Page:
Limestone County was well represented Saturday at the 75th annual Alabama Cattleman's Association Awards Banquet.
Limestone native Jack Batts formally assumed the role as president of the association, a title he will keep for the next year. Another Limestone native and former ACA president, Donna Jo Curtis, was elected into the ACA Hall of Fame.
This year's two-day ACA event, which also included a trade show and an appearance by Gov. Kay Ivey, was held at the Von Braun Center in Huntsville. This year's trade show was regarded as the largest ever, with more than 90 vendors in attendance and at least 900 attendees.
Batts is the sixth person from Limestone County to lead the ACA. Curtis, who served as ACA president from 2012-2013, thought Batts would do just fine.
“You have to be outgoing and a people person and just have a genuine love for the industry,” she said when asked what it takes to be a successful leader.
Batts explained the organization was founded in Demopolis in 1943. The intent, he said, was to promote the beef cattle industry in Alabama and protect this way of life
“Maybe when the history of our time is written, people will look back and say, 'Those folks stood in the gap and they made this possible for us,'” he said.
Batts gave credit to all those cattle industry leaders who have helped him along the way, especially those who work at the county level. He singled out Daveen Stanford, the secretary of the Limestone County Cattleman's Association, for her “constant support and encouragement.”
Batts said he had just two missions during his tenure as president — to have a seat at the table with those elected leaders who will decide the future of the beef cattle industry and to strengthen the ACA for future generations.
“Our future is bright and we must leave this association stronger than it was when we received it, and I have no doubt we will,” he said.
Joining Batts was his wife of 40 years, Beth, and son, John Christopher Batts. Other members of his family present were his parents, Norman and Thula Batts, who have been married 72 years. Jack's brother, former Limestone County District Judge Jerry Batts, was also in attendance with his wife, Marilyn.
Curtis' induction into the Hall of Fame was presented by Dr. Billy Powell, who served as executive vice president of the ACA for 34 years. Also inducted was Jerry Etheredge of Selma.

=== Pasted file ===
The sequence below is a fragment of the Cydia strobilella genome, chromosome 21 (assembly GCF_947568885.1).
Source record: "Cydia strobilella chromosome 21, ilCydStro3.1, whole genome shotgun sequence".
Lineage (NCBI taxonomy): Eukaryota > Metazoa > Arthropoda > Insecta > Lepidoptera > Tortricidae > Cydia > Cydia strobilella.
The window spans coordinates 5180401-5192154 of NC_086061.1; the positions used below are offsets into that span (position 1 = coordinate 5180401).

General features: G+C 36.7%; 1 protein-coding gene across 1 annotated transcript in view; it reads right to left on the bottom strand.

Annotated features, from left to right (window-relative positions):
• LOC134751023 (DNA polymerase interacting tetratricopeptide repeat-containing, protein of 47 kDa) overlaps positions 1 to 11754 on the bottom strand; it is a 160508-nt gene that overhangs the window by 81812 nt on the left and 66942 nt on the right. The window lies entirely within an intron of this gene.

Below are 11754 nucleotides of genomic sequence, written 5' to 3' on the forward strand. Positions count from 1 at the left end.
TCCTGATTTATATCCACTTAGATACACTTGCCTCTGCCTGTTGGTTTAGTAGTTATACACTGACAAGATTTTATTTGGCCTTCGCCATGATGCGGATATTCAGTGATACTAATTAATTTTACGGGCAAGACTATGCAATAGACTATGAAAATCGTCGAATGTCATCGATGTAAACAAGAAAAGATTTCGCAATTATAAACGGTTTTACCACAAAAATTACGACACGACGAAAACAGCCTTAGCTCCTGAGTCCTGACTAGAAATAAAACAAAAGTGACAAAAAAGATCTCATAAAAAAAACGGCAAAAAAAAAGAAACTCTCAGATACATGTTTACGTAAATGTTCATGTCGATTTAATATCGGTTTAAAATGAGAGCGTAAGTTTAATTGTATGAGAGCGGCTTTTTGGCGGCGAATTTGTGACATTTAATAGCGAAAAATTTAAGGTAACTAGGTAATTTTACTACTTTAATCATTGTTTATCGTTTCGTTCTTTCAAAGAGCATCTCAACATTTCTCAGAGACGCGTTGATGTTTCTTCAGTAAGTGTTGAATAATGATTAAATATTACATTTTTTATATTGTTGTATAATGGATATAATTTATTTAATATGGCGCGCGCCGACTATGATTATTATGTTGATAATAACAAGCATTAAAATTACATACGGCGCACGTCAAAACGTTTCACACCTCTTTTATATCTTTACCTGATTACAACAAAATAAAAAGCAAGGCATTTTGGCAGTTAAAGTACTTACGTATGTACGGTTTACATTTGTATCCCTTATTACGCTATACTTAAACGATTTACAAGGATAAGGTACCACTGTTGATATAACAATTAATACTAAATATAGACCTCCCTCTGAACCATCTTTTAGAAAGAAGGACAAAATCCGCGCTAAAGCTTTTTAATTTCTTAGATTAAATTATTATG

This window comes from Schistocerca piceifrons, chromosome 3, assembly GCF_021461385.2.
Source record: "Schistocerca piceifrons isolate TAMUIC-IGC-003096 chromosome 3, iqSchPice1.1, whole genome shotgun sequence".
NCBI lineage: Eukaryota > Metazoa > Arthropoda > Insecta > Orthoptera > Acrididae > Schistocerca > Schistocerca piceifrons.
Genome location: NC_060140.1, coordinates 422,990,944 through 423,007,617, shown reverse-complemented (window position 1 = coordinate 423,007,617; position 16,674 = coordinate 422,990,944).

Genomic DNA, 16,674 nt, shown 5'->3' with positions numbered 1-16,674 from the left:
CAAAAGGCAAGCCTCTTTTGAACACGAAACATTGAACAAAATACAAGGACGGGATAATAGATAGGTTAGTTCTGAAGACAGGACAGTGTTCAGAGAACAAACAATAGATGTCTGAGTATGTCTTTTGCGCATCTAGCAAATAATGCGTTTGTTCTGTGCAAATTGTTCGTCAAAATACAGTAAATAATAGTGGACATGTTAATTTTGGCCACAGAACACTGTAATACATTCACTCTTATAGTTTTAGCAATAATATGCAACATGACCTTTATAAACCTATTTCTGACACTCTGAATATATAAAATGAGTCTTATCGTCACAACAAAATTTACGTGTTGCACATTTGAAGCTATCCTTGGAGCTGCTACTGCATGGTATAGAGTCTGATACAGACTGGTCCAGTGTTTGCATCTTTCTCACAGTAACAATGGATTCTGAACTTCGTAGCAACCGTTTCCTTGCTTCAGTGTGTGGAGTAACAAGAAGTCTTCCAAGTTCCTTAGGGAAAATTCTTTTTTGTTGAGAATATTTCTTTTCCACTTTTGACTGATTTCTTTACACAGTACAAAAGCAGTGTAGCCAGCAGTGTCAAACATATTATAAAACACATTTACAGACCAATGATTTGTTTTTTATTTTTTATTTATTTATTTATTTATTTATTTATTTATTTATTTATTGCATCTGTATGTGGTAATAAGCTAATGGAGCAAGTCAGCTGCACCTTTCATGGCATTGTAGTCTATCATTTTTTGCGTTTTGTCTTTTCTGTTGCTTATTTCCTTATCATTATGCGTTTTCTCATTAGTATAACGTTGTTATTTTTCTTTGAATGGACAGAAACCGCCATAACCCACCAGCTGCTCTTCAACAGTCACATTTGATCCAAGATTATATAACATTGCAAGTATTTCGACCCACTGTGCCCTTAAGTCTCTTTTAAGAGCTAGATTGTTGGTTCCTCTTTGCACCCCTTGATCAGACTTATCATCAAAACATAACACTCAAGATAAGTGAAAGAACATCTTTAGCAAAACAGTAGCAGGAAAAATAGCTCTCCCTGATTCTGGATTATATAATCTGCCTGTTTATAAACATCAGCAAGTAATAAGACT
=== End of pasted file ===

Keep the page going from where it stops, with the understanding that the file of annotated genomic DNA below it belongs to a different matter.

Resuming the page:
He described Curtis as “the real deal” when it comes to raising cattle and a “real leader” in the industry.
Curtis served as state president from 2012-2013 and also served on the executive committee of the National Cattlemen's Beef Association.
Curtis grew up on a farm in Limestone County. She said she has been around beef cattle “her whole life.” Curtis earned a bachelor's degree in animal science from Middle Tennessee State University and operates a cattle farm in the Thatch community.
Members of her family are also involved in the agriculture industry. Her husband, John, manages cooperatives in Limestone County and Giles County, Tennessee. Their daughter, Lauren, graduated from Middle Tennessee State University and is an ag-science teacher. Twins Landon and Landria graduated from Auburn University with degrees in agriculture.
Curtis said she was “blown away” by her induction into the Hall of Fame.
“You don't ever think you've done enough or have been an influence. … I don't feel like I've accomplished enough,” she said after receiving the honor. “It's a prestigious thing.”
When asked how her role as a hall of famer would shape her efforts in the future, Curtis said she would continue to be a source of advice and support for the next generation.
“I like helping those who are young and are just starting out,” she said. “As long as I'm able to walk, I'll be involved (in the cattle industry). I'm not a sit-down person.”
The ACA's Hall of Fame, established in 1981, honors those who have made significant contributions to the state's livestock industry. Inductees are chosen by living members.
Previous Limestone County inductees include Mack Maples and his son, Billy Maples, of Elkmont.
Several local students were also awarded scholarships by the ACA at the event.
A Tagged for Greatness scholarship was presented to Jasey Black, who will graduate from Clements High School and attend Auburn University. She is the daughter of Jason and Velvet Black of Athens.
Limestone student John Palmer, who could not attend, was also awarded a Tagged for Greatness scholarship.
Ashlyn Ruf was awarded a High School Attending 2-Year College scholarship. Ruf, the daughter of David and Allison Ruf, will graduate from Ardmore High School and attend Calhoun Community College.
Limestone student Christopher Nave was also awarded a High School Attending 2-Year College scholarship. Nave will graduate from Athens Bible School and attend Calhoun Community College. He is the son of Mark and Heather Nave of Athens.
More than $75,000 in scholarship awards were presented to 72 recipients at Saturday's banquet. Scholarships are largely funded through the sale of the “Cowboy Tag” vanity license plates.